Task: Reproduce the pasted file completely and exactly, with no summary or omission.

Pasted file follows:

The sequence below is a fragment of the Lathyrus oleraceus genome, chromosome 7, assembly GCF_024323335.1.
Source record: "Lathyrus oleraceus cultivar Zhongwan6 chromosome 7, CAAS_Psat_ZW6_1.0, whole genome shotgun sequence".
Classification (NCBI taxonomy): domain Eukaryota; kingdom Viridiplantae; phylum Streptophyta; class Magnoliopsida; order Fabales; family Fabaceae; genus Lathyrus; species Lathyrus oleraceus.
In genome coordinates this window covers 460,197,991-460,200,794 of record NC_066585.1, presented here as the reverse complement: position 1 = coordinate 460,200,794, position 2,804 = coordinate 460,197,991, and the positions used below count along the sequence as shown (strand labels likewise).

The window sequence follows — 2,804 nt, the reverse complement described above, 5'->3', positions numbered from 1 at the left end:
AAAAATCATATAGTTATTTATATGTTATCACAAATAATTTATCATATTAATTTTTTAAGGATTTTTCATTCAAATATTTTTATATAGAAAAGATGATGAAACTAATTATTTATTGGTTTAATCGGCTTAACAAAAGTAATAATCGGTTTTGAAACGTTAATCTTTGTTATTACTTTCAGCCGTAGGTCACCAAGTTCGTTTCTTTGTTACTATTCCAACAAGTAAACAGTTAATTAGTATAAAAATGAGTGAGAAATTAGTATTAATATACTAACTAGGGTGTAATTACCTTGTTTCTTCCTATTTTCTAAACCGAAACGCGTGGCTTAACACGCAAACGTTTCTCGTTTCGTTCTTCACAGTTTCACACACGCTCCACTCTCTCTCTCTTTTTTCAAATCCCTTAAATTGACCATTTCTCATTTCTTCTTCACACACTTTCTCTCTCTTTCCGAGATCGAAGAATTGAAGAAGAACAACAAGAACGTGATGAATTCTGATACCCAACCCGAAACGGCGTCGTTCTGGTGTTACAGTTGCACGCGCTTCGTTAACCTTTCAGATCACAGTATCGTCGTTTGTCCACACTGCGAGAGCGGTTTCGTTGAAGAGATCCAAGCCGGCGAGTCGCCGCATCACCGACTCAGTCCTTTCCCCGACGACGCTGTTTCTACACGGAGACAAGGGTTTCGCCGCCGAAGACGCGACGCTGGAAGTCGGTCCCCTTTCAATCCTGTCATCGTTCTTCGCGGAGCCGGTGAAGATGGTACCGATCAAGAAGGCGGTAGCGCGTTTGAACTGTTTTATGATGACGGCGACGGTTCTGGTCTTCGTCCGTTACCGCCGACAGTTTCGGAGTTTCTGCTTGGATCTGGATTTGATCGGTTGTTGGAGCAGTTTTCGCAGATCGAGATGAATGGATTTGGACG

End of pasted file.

The sequence below is a fragment of the Lathyrus oleraceus genome, chromosome 7, assembly GCF_024323335.1.
Source record: "Lathyrus oleraceus cultivar Zhongwan6 chromosome 7, CAAS_Psat_ZW6_1.0, whole genome shotgun sequence".
Classification (NCBI taxonomy): domain Eukaryota; kingdom Viridiplantae; phylum Streptophyta; class Magnoliopsida; order Fabales; family Fabaceae; genus Lathyrus; species Lathyrus oleraceus.
In genome coordinates this window covers 460,197,991-460,200,794 of record NC_066585.1, presented here as the reverse complement: position 1 = coordinate 460,200,794, position 2,804 = coordinate 460,197,991, and the positions used below count along the sequence as shown (strand labels likewise).

The window sequence follows — 2,804 nt, the reverse complement described above, 5'->3', positions numbered from 1 at the left end:
AAAAATCATATAGTTATTTATATGTTATCACAAATAATTTATCATATTAATTTTTTAAGGATTTTTCATTCAAATATTTTTATATAGAAAAGATGATGAAACTAATTATTTATTGGTTTAATCGGCTTAACAAAAGTAATAATCGGTTTTGAAACGTTAATCTTTGTTATTACTTTCAGCCGTAGGTCACCAAGTTCGTTTCTTTGTTACTATTCCAACAAGTAAACAGTTAATTAGTATAAAAATGAGTGAGAAATTAGTATTAATATACTAACTAGGGTGTAATTACCTTGTTTCTTCCTATTTTCTAAACCGAAACGCGTGGCTTAACACGCAAACGTTTCTCGTTTCGTTCTTCACAGTTTCACACACGCTCCACTCTCTCTCTCTTTTTTCAAATCCCTTAAATTGACCATTTCTCATTTCTTCTTCACACACTTTCTCTCTCTTTCCGAGATCGAAGAATTGAAGAAGAACAACAAGAACGTGATGAATTCTGATACCCAACCCGAAACGGCGTCGTTCTGGTGTTACAGTTGCACGCGCTTCGTTAACCTTTCAGATCACAGTATCGTCGTTTGTCCACACTGCGAGAGCGGTTTCGTTGAAGAGATCCAAGCCGGCGAGTCGCCGCATCACCGACTCAGTCCTTTCCCCGACGACGCTGTTTCTACACGGAGACAAGGGTTTCGCCGCCGAAGACGCGACGCTGGAAGTCGGTCCCCTTTCAATCCTGTCATCGTTCTTCGCGGAGCCGGTGAAGATGGTACCGATCAAGAAGGCGGTAGCGCGTTTGAACTGTTTTATGATGACGGCGACGGTTCTGGTCTTCGTCCGTTACCGCCGACAGTTTCGGAGTTTCTGCTTGGATCTGGATTTGATCGGTTGTTGGAGCAGTTTTCGCAGATCGAGATGAATGGATTTGGACG